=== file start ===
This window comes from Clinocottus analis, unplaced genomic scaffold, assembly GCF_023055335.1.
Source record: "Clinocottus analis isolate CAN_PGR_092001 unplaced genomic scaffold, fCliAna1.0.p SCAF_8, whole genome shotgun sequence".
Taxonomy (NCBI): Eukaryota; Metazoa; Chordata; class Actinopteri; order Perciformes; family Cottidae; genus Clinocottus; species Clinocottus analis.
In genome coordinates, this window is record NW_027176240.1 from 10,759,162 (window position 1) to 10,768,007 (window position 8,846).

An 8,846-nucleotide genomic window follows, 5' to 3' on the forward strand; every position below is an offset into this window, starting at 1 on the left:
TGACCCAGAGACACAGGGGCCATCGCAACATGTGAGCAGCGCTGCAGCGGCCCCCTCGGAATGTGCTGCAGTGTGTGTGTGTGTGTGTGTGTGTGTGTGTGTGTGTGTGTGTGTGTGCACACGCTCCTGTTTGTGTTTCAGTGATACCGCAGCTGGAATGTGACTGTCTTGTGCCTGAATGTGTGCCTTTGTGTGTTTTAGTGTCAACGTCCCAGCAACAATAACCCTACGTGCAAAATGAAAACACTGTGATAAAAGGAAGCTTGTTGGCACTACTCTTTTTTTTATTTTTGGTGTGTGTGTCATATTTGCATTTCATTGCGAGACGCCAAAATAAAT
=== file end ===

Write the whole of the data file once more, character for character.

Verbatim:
This window comes from Clinocottus analis, unplaced genomic scaffold, assembly GCF_023055335.1.
Source record: "Clinocottus analis isolate CAN_PGR_092001 unplaced genomic scaffold, fCliAna1.0.p SCAF_8, whole genome shotgun sequence".
Taxonomy (NCBI): Eukaryota; Metazoa; Chordata; class Actinopteri; order Perciformes; family Cottidae; genus Clinocottus; species Clinocottus analis.
In genome coordinates, this window is record NW_027176240.1 from 10,759,162 (window position 1) to 10,768,007 (window position 8,846).

An 8,846-nucleotide genomic window follows, 5' to 3' on the forward strand; every position below is an offset into this window, starting at 1 on the left:
TGACCCAGAGACACAGGGGCCATCGCAACATGTGAGCAGCGCTGCAGCGGCCCCCTCGGAATGTGCTGCAGTGTGTGTGTGTGTGTGTGTGTGTGTGTGTGTGTGTGTGTGTGTGTGCACACGCTCCTGTTTGTGTTTCAGTGATACCGCAGCTGGAATGTGACTGTCTTGTGCCTGAATGTGTGCCTTTGTGTGTTTTAGTGTCAACGTCCCAGCAACAATAACCCTACGTGCAAAATGAAAACACTGTGATAAAAGGAAGCTTGTTGGCACTACTCTTTTTTTTATTTTTGGTGTGTGTGTCATATTTGCATTTCATTGCGAGACGCCAAAATAAAT